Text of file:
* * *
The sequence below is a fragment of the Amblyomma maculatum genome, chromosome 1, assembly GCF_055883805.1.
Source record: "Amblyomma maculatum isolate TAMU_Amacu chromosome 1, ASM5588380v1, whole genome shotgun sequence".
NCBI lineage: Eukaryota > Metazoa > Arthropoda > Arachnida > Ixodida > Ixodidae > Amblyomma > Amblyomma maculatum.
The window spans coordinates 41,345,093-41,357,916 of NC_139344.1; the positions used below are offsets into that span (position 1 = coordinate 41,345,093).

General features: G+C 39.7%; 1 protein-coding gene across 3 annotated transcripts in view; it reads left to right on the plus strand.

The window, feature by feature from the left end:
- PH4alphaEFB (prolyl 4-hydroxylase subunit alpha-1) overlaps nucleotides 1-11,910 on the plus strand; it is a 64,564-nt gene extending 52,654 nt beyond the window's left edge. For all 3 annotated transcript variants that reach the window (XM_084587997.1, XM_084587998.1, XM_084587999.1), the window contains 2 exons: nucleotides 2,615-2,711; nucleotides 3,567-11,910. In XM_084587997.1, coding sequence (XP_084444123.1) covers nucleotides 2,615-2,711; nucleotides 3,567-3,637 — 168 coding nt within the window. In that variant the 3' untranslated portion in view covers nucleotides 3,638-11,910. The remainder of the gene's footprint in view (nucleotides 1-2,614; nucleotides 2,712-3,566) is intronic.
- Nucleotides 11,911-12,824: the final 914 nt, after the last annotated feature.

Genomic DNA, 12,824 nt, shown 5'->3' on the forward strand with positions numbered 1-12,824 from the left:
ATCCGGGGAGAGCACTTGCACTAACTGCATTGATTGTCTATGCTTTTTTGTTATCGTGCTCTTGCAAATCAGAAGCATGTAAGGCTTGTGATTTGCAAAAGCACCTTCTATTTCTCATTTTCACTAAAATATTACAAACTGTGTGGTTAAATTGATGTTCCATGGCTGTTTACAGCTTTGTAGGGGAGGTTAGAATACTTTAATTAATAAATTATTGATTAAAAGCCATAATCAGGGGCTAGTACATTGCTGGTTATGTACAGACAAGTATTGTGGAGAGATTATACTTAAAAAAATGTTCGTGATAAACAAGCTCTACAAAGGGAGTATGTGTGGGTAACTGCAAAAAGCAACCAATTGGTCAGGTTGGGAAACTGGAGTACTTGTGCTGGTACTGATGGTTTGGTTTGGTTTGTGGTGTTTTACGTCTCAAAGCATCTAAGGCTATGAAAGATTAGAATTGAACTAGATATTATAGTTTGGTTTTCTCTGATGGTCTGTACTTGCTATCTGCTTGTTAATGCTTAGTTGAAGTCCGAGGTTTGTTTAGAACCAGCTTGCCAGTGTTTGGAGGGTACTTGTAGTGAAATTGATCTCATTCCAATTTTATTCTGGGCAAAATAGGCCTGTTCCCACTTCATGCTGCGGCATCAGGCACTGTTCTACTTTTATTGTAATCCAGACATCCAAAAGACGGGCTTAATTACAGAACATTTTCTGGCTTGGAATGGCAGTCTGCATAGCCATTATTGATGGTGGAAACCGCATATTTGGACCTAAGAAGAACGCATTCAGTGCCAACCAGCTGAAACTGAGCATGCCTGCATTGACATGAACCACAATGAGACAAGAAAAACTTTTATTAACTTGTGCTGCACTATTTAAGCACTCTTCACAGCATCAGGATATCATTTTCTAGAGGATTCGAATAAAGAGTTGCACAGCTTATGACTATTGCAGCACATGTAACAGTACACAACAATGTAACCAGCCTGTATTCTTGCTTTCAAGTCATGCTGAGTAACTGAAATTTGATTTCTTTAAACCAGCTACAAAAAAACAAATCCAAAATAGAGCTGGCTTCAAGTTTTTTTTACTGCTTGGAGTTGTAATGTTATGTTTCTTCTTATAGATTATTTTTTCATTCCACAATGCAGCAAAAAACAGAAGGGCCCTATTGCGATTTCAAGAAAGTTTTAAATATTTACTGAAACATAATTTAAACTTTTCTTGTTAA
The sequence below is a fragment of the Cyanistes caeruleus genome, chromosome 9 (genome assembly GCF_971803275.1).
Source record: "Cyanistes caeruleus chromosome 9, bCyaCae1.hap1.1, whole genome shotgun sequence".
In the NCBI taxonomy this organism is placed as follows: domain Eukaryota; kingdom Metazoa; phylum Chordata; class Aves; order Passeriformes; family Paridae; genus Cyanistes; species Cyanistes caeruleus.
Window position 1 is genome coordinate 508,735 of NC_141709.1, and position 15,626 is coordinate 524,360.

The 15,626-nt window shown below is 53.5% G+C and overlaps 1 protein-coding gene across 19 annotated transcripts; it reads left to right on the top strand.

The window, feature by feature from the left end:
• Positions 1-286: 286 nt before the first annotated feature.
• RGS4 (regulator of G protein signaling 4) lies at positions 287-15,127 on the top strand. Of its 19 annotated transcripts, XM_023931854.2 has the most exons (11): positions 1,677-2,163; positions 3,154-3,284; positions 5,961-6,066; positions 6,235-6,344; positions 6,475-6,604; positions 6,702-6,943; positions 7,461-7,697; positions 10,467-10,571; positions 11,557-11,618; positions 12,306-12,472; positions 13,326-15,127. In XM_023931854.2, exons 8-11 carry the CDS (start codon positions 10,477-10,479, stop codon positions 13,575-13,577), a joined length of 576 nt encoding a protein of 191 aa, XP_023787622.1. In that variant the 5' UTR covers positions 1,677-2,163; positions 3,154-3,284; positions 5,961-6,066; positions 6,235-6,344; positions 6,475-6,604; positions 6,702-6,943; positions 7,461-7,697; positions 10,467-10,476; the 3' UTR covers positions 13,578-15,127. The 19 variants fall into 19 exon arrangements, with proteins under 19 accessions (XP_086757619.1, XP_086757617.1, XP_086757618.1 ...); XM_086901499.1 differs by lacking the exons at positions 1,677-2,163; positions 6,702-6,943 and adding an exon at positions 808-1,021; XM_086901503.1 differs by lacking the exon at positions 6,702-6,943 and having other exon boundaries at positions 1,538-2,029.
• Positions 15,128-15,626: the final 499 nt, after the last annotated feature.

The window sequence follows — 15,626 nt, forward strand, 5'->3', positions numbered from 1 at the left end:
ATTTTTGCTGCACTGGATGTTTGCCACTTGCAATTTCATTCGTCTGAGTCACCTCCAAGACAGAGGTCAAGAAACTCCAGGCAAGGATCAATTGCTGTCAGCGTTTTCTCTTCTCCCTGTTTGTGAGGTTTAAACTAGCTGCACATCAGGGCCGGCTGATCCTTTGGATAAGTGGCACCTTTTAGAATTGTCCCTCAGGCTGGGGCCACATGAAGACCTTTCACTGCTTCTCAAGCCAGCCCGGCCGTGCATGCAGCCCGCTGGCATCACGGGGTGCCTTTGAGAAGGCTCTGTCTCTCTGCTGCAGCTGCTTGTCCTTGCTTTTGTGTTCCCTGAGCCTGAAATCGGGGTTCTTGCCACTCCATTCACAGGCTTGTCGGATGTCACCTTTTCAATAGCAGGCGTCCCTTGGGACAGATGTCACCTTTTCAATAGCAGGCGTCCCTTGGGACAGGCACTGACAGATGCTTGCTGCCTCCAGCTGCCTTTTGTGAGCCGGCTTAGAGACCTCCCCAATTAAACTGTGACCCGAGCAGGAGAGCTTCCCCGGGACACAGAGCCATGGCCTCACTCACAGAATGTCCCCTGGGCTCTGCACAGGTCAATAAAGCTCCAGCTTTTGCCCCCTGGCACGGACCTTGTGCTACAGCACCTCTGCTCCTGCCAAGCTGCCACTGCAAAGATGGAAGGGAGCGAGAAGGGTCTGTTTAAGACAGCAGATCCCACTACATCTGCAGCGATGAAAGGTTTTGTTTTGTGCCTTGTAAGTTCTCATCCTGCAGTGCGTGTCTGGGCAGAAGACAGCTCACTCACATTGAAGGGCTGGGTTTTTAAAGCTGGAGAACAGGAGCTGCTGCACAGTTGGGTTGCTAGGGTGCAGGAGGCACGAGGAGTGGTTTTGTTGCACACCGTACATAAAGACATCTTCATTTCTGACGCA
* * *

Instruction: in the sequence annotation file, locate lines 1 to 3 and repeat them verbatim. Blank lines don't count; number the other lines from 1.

The sequence below is a fragment of the Amblyomma maculatum genome, chromosome 1, assembly GCF_055883805.1.
Source record: "Amblyomma maculatum isolate TAMU_Amacu chromosome 1, ASM5588380v1, whole genome shotgun sequence".
NCBI lineage: Eukaryota > Metazoa > Arthropoda > Arachnida > Ixodida > Ixodidae > Amblyomma > Amblyomma maculatum.